CDC. distinguishing public health research and public health non research. Accessed Apr 22, 2013.
  15. 15.
    United Nations Annual Demographic Yearbook. available at: Accessed Aug 6, 2012.
  16. 16.
    The district of Columbia HIV/AIDS Epidemiology Annual Report 2011. Accessed Oct 4, 2012.
  17. 17.
    UNAIDS. AIDS info Country Fact Sheet, Ethopia. 2009; Accessed Jun 10, 2012.
  18. 18.
    UNAIDS. AIDS info Country Fact Sheet, Cameroon. 2009; Accessed Jun 10, 2012.
  19. 19.
    Mitha K, Yirsalign M, Cherner M, McCutchan A, Langford TD. Risk pereception and beliefs regarding HIV Infection among ethiopian immigrants. AIDS Educat Preven. 2009;21:484–94.CrossRefGoogle Scholar
  20. 20.
    Beyene Y, Potential HIV. Risk behaviors among Ethiopians and Eritreans in the diaspora: a bird’s-eye view. Northeast Afr Stud. 2000;7(2):119–42.CrossRefGoogle Scholar
  21. 21.
    UNAIDS. AIDSinfo Country Fact Sheet, Nigeria, 2009. 2011; Accessed Apr 7, 2013.
  22. 22.
    UNAIDS. AIDS info Country Fact Sheet, El Salvador. 2009; Accessed Mar 10, 2013.
  23. 23.
    UNAIDS. AIDS info Country Fact Sheet, Guatemala. 2009; Accessed Mar 7, 2013.
  24. 24.
    UNAIDS. AIDSinfo Country Fact Sheet, Mexico. 2009; Accessed Mar 7, 2013.
  25. 25.
    Strathdee S, Magis-Rodriguez C. Mexico’s evolving HIV epidemic. J Am Med Assoc. 2008;300(5):571–3.CrossRefGoogle Scholar
  26. 26.
    Crawford T, Caldwell G, Bush HM, Browning S, Thornton A. Foreign born status and HIV/AIDS: a comparative analysis of HIV/AIDS characteristics among foreign and US born individuals. J Immigr Minor Health. 2012;14(1):82–8.PubMedCrossRefGoogle Scholar
  27. 27.
    Marks G, Gardner LI, Craw J, Crepaz N. Entry and retention in medical care among HIV-diagnosed persons: a meta-analysis. AIDS. 2010;24(17):2665–78.PubMedCrossRefGoogle Scholar
  28. 28.
    Cohen SM, VanHandel MM, Branson BM, Blair JM, Hall HI, Hu X, Koenig LJ, et al. Vital signs: HIV prevention through care and treatment—United States. MMWR Morb Mortal Wkly Rep. 2011;60(47):1618–23.Google Scholar
  29. 29.
    Cohen MS, Chen YQ, McCauley M, et al. Prevention of HIV-1 infection with early antiretroviral therapy. N Engl J Med. 2011;365(6):493–505.PubMedCentralPubMedCrossRefGoogle Scholar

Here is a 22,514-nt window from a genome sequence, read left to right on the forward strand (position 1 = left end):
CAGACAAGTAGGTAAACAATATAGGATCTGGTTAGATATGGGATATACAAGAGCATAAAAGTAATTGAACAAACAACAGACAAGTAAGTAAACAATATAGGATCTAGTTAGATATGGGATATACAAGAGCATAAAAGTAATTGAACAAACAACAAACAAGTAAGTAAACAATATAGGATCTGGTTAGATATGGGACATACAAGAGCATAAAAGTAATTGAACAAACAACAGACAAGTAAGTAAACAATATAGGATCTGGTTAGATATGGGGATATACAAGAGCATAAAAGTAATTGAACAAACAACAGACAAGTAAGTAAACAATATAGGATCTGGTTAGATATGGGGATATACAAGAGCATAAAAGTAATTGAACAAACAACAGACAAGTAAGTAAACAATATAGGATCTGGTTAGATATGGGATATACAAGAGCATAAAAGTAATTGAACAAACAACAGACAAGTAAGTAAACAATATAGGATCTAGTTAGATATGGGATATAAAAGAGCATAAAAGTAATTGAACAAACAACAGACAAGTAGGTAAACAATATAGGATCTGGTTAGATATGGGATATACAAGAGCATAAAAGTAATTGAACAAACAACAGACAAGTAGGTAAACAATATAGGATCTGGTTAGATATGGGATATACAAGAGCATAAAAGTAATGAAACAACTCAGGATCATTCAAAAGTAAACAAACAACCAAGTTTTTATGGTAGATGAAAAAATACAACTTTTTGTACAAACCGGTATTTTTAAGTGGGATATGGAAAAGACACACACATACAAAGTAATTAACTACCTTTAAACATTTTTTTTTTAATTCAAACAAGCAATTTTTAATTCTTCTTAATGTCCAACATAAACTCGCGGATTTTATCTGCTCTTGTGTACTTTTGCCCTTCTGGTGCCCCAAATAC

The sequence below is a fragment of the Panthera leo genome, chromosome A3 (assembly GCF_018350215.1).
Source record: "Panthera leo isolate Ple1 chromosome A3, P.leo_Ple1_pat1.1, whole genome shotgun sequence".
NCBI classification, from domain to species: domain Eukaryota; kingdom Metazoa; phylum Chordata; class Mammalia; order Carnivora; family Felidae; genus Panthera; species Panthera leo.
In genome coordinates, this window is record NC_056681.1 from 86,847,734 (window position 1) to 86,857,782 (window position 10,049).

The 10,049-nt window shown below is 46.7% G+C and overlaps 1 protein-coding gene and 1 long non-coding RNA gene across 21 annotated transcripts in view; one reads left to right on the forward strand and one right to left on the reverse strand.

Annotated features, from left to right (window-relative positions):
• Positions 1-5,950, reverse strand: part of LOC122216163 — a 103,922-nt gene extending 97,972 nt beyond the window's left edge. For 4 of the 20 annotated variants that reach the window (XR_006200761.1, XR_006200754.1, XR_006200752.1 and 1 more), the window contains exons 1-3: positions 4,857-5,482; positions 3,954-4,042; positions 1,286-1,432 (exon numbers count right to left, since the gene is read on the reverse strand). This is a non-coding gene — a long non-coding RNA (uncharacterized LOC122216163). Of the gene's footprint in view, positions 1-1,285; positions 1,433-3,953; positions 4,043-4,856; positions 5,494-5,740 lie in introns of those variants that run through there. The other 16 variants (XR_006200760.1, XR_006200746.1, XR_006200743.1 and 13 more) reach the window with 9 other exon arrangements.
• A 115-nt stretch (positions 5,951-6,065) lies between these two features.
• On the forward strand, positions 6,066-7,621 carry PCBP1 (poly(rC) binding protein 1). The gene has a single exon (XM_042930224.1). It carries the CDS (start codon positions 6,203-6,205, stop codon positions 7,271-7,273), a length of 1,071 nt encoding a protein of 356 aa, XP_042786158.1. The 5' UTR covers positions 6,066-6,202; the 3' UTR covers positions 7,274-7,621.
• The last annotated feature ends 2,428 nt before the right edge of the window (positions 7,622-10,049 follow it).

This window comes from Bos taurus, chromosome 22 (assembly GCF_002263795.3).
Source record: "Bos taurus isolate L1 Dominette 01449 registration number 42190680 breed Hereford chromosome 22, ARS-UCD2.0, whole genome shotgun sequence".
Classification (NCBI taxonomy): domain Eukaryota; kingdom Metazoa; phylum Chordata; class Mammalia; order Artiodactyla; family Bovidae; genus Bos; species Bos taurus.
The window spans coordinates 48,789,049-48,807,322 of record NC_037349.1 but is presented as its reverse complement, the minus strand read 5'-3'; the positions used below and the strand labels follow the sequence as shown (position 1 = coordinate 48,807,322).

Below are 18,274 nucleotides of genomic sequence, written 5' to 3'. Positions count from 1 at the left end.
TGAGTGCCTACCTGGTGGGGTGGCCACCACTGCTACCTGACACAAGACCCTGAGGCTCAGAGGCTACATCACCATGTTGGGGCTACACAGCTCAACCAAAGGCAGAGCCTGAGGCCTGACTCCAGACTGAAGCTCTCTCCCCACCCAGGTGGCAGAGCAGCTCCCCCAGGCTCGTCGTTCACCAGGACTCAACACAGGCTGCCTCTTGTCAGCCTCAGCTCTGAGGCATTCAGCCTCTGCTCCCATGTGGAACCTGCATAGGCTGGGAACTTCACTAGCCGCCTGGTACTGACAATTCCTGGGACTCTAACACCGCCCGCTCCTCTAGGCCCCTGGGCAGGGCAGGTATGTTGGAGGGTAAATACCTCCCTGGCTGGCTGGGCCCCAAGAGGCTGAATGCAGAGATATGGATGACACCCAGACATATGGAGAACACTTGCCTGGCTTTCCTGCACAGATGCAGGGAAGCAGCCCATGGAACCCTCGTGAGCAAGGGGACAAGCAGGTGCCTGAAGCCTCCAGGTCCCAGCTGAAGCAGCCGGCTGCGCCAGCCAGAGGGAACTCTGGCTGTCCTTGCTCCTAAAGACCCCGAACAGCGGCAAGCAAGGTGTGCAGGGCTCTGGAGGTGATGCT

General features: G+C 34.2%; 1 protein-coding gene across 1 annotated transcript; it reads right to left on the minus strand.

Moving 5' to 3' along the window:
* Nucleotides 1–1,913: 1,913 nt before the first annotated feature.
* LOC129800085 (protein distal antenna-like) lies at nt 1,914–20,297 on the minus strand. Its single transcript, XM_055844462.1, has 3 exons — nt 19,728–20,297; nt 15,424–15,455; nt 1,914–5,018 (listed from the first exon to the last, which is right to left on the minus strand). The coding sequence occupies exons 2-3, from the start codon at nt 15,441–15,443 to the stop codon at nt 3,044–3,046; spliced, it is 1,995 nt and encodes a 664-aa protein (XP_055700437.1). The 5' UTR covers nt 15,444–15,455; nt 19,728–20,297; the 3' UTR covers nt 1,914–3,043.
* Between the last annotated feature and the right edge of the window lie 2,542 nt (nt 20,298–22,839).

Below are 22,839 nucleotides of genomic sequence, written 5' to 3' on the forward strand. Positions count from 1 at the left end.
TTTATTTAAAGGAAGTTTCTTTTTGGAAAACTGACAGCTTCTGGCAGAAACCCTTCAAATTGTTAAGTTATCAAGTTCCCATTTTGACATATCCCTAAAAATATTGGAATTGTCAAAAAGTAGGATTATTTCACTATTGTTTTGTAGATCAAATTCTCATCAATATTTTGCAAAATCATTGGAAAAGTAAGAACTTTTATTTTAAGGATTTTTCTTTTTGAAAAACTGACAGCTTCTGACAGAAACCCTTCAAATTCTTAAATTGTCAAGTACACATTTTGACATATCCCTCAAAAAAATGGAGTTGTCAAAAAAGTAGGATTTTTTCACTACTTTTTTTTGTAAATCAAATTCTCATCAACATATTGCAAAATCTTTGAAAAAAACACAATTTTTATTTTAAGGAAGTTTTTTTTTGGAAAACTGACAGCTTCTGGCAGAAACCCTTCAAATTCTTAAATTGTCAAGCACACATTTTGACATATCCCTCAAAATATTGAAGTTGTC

30. 30.
    District of Columbia Department of Health. Red Carpet Entry: HIV care and treatment is open to everyone. Available at:,a,1371,q,604999.asp. Accessed Apr 22, 2013.
  31. 31.
    Erwin J, Morgan M, Britten N, Gray K, Peters B. Pathways to HIV testing and care by black African and white patients in London. Sexually Transm Infect. 2002;78(1):37–9.CrossRefGoogle Scholar
  32. 32.
    Foley EE. HIV/AIDS and African immigrant women in Philadelphia: structural and cultural barriers to care. AIDS Care. 2005;17(8):1030–43.PubMedCrossRefGoogle Scholar
  33. 33.
    Deren S, Shedlin M, Decena CU, Mino M. Research challenges to the study of HIV/AIDS among migrant and immigrant Hispanic populations in the United States. J Urban Health-Bulletin NY Acad Med 2005;82(2):III13–25.Google Scholar
  34. 34.
    London AS, Driscoll AK. Correlates of HIV/AIDS knowledge among U.S.-born and foreign-born Hispanics in the United States. J Immigr Health. 1999;1(4):195–205.PubMedCrossRefGoogle Scholar

Copyright information

© Springer Science+Business Media New York (Outside the USA) 2013

Authors and Affiliations

  • Leigh A. Willis
    • 1
    • 3
  • Jenevieve Opoku
    • 2
  • Ashley Murray
    • 1
  • Tiffany West
    • 2
  • Anna Satcher Johnson
    • 1
  • Gregory Pappas
    • 2
  • Madeline Y. Sutton
    • 1
  1. 1.Division of HIV/AIDS Prevention, National Centers for HIV, Viral Hepatitis, STD and TB PreventionCenters for Disease Control and PreventionDruid HillsUSA
  2. 2.HIV/AIDS, Hepatitis, STD, and TB AdministrationDistrict of Columbia Department of HealthWashingtonUSA

Personalised recommendations